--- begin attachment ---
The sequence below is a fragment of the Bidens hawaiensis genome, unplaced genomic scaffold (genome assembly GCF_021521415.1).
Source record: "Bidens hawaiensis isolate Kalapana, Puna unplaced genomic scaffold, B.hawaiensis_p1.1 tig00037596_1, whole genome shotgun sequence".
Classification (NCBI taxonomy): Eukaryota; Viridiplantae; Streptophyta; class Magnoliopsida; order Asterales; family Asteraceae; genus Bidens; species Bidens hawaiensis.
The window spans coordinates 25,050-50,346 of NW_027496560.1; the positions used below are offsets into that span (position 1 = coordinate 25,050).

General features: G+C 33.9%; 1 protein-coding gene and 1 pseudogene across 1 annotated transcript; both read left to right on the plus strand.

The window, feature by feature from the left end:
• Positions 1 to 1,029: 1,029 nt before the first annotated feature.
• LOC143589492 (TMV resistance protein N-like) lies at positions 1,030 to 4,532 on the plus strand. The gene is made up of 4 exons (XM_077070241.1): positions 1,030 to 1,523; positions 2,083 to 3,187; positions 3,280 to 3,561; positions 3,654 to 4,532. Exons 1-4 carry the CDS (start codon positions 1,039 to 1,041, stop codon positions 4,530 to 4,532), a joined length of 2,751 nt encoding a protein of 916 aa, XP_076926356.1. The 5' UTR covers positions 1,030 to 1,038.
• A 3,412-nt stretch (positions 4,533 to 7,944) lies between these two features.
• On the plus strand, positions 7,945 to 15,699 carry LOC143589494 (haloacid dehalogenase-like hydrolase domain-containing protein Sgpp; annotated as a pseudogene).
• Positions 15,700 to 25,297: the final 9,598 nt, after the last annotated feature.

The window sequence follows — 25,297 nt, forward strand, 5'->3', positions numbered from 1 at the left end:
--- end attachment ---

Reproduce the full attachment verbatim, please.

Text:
The sequence below is a fragment of the Bidens hawaiensis genome, unplaced genomic scaffold (genome assembly GCF_021521415.1).
Source record: "Bidens hawaiensis isolate Kalapana, Puna unplaced genomic scaffold, B.hawaiensis_p1.1 tig00037596_1, whole genome shotgun sequence".
Classification (NCBI taxonomy): Eukaryota; Viridiplantae; Streptophyta; class Magnoliopsida; order Asterales; family Asteraceae; genus Bidens; species Bidens hawaiensis.
The window spans coordinates 25,050-50,346 of NW_027496560.1; the positions used below are offsets into that span (position 1 = coordinate 25,050).

General features: G+C 33.9%; 1 protein-coding gene and 1 pseudogene across 1 annotated transcript; both read left to right on the plus strand.

The window, feature by feature from the left end:
• Positions 1 to 1,029: 1,029 nt before the first annotated feature.
• LOC143589492 (TMV resistance protein N-like) lies at positions 1,030 to 4,532 on the plus strand. The gene is made up of 4 exons (XM_077070241.1): positions 1,030 to 1,523; positions 2,083 to 3,187; positions 3,280 to 3,561; positions 3,654 to 4,532. Exons 1-4 carry the CDS (start codon positions 1,039 to 1,041, stop codon positions 4,530 to 4,532), a joined length of 2,751 nt encoding a protein of 916 aa, XP_076926356.1. The 5' UTR covers positions 1,030 to 1,038.
• A 3,412-nt stretch (positions 4,533 to 7,944) lies between these two features.
• On the plus strand, positions 7,945 to 15,699 carry LOC143589494 (haloacid dehalogenase-like hydrolase domain-containing protein Sgpp; annotated as a pseudogene).
• Positions 15,700 to 25,297: the final 9,598 nt, after the last annotated feature.

The window sequence follows — 25,297 nt, forward strand, 5'->3', positions numbered from 1 at the left end: